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Extension Toxicology Network

A Pesticide Information Project of Cooperative Extension Offices of Cornell University, Michigan State University, Oregon State University, and University of California at Davis. Major support and funding was provided by the USDA/Extension Service/National Agricultural Pesticide Impact Assessment Program.


Publication Date: 9/95


Some trade names for products containing folpet include Cosan T, Faltan, Folnit, Folpel, Ftalan, Fungitrol 11, Intercide TMP, Orthoraltan 50, Orthophaltan, Phthaltan, Sanfol, Spolacid, Trifol, Folpet, Folpan, Folpex, Phaltan, Vinicoil, and Thiophal (1, 3, 10). Mixed formulations include (folpet +) aluminum phosethyl, captafol, cymoxanil, dinocap, mancozeb, and metalaxyl (1). Formulation types include wettable powders and dusts.


Folpet is no longer sold in the United States (3).


Folpet is a protective leaf-fungicide. Its mode of action inhibits normal cell division of a broad spectrum of microorganisms. It is used to control cherry leaf spot, rose mildew, rose black spot, and apple scab. Used on berries, flowers, ornamentals, fruits and vegetables, and for seed- and plant- bed treatment. Also used as a fungicide in paints and plastics, and for treatment of internal and external structural surfaces of buildings (1). Incompatible with strongly alkaline preparations, such as lime sulfur (1). The Signal Word for products containing folpet is "Warning" (2).



The acute oral toxicity for male and female rats is >10 g/kg. The acute oral toxicity for mice is 2,440 mg/kg. The acute dermal toxicity for rabbits is > 5.0 g/kg. Primary eye irritation in rabbits causes reversible corneal opacity, which is prevented by immediately washing the exposed eye. It is not considered an eye irritant to rabbits and is a dermal sensitizer in the guinea pig (10). Folpet does cause irritation of the skin and mucous membranes in rabbits (1).

Acute inhalation exposure to folpet may cause irritation of the mucous membranes. Acute inhalation data for rats reported an LC50 >5 mg/l/2 hr. The LC50 for the mouse was >6 mg/l/2 hr. Folpet is considered slightly toxic by ingestion (4).

A dermal LD50 of 22,600 mg/kg was reported for rabbits. Inhalation of dust or spray mists and contact with the eyes can also result in local irritation (7).


A one-year chronic oral toxicity study in dogs at doses of 10, 60 or 120 mg/kg/day administered in gelatin capsules caused non-significantly reduced mean body weight gains in both males and females at 60 and 120 mg/kg/day. Mean food consumption was also reduced in these animals. Cholesterol, total protein, albumin, and globulin values were decreased in mid- and high-dose males and high-dose females. There were no organ weight changes or histologic findings that were considered to be associated with administration of folpet. Based on changes in body weight and clinical biochemistry, the Lowest Observed Effects Level (LOEL) was 60 mg/kg/day, and the No Observable Effect Level (NOEL) was 10 mg/kg/day (9).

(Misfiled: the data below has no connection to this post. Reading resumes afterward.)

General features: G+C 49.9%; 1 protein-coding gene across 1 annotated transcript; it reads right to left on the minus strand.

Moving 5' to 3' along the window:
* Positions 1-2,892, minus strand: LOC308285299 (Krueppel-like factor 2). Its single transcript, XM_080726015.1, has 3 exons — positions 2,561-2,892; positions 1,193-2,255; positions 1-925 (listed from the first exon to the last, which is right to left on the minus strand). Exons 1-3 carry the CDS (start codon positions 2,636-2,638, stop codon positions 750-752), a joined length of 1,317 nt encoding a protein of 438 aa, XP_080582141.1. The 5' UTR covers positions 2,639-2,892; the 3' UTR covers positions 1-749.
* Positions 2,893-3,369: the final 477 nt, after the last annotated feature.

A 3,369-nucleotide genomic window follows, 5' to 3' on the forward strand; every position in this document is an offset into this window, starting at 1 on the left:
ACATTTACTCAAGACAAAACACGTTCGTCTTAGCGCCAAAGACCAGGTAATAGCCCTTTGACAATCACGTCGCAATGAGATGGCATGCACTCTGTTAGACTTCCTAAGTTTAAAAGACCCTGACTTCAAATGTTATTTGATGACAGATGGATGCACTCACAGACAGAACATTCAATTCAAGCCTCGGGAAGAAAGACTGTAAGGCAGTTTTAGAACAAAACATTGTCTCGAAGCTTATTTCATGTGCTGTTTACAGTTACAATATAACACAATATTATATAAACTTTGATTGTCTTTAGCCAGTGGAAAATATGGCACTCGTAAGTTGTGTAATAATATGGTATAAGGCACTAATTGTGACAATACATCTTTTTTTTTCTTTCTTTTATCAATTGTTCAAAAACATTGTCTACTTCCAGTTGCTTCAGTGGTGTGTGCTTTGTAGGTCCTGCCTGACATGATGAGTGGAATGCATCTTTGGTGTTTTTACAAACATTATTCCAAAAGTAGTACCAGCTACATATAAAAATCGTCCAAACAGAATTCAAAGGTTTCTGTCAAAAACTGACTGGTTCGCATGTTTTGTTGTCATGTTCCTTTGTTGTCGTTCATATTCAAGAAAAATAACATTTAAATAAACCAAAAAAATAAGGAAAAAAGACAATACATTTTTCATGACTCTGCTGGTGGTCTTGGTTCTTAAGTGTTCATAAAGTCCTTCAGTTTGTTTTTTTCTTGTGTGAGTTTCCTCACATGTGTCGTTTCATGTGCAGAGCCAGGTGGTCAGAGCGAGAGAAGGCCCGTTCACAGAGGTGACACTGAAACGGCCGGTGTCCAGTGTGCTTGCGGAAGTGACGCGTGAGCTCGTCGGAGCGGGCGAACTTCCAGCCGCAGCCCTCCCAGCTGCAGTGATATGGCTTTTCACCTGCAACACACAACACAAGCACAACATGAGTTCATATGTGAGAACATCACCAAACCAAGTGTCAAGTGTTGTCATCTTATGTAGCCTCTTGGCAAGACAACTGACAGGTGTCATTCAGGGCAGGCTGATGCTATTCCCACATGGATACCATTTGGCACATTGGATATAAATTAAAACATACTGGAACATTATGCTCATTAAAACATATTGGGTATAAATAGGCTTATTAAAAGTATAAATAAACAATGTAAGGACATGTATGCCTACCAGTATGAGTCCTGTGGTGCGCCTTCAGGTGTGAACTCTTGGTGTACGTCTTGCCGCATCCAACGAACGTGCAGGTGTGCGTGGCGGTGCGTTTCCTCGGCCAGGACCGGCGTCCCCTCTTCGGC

In another study, a cumulative dose of 10,000 ppm fed to dogs and rats for 17 months produced no adverse effects on the major organs. Carcinogenic tumors of the gastrointestinal tract were produced in mice from continuous administration of 437 mg/kg for 2 years (4). Another study found that feeding folpet to rats at 3,200 mg/kg or to dogs at 1,500 mg/kg for 17 months produced no adverse effects (1).

In 17-month feeding trials, no adverse effects, histopathological changes or significant differences in tumor incidence were noted in albino rats receiving 10,000 mg/kg folpet via the diet. Prolonged or repeated exposure to the skin may cause dermatitis, while prolonged exposure to the eyes may cause conjunctivitis (4).

Reproductive Effects

A 2-generation reproductive study in rats produced a parental NOEL of 34.5 mg/kg/day (10). The same study showed decreased weight gain in F1 offspring. The NOEL in F2 matings was 40 mg/kg/day based on decreased body weight gain, decreased fertility of males and a Lowest Effect Level (LEL) of 180 mg/kg/day (10). Another study reported no significant effect on reproductive performance over three generations in rats at 1,000 mg/kg diet.

The result from one study of pregnant hamsters given a single dose of between 500 and 900 mg/kg on days seven or eight of gestation, was an increase in fetal mortality and the production of some abnormal fetuses (4).

Chronic administrations to pregnant rabbits of a cumulative dose of 488 mg/kg for 13 days produced adverse effects on fertility.

Treatment of male mice by Bateman's dominant lethal procedure did not induce dominant lethal mutations as measured by increase in early post- implantation deaths (7). Chronic inhalation exposure to folpet showed an increase of fetal mortality in an inhaltion study of pregnant mice exposed to 491 mg/m3/4 hours/day for 8 days (4)

Teratogenic Effects

Folpet was found to be positive in producing developmental effects in both rabbits and rats.

In rabbits, the developmental NOEL was 10 mg/kg and the LEL was 20 mg/kg (hydrocephalus, domed skull, and irregularly shaped fontanelles). In rats, the NOEL was 60 mg/kg and the developmental LEL was 360 mg/kg (5, 10).

Mutagenic Effects

In both E. coli and S. typhimurium, reverse mutations occurred, with a positive direct acting mutagen. In vivo, the Drosophila sex-linked recessive assay was positive using folpet.